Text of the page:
Author(s): Junker A, Hohlfeld R, Meinl E
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Abstract Several hundred microRNAs (miRNAs) fine-tune the expression of approximately half of all human genes. Recent studies have revealed that miRNA profiles in blood cells become altered in multiple sclerosis (MS), and that active and inactive MS lesions have distinct miRNA expression patterns. The dysregulated miRNAs in MS lesions seem to be associated with astrocytes and infiltrating immune cells, and might unleash local macrophages through downregulation of the self-recognition signal CD47. The expression of miRNA-326 in blood cells has been reported to increase during relapses. This miRNA promotes T helper 17 cell differentiation and is highly abundant in active MS lesions. miRNAs are needed for maintenance of the myelin sheath, and the absence of such molecules results in axonal damage in mice. miRNA-219 and other miRNAs promote oligodendrocyte differentiation. Here, we discuss the possible contribution of miRNAs to MS pathogenesis. An improved understanding of this contribution should help to identify novel therapeutic targets and biomarkers for this disease.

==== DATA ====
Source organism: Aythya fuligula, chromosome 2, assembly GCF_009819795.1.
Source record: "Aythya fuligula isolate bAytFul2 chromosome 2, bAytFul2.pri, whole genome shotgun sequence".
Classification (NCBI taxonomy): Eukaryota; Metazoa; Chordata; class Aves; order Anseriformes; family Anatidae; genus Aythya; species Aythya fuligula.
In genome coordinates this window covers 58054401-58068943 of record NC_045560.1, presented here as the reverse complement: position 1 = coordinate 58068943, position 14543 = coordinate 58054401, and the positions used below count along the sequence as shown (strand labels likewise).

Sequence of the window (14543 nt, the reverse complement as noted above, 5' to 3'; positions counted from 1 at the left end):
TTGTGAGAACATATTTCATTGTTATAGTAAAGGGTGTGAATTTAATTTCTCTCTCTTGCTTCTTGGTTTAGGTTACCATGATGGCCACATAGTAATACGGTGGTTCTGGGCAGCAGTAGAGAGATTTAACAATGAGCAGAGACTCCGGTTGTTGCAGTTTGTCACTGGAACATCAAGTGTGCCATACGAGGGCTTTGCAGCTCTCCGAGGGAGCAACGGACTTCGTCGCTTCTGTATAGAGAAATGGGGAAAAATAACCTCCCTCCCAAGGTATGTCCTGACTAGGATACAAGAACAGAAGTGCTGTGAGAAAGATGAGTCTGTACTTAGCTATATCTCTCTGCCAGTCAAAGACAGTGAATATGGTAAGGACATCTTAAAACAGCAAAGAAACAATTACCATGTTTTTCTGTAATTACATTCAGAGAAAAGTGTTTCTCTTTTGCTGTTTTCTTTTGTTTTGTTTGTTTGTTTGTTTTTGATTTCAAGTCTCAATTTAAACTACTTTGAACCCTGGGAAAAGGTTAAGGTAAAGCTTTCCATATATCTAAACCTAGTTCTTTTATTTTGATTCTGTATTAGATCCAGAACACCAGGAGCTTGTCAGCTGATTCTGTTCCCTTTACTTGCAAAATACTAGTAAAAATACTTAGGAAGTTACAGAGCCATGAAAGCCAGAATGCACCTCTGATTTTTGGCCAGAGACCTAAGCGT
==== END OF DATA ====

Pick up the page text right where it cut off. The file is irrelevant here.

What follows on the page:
This article was published in Nat Rev Neurol
and referenced in Journal of Clinical & Cellular Immunology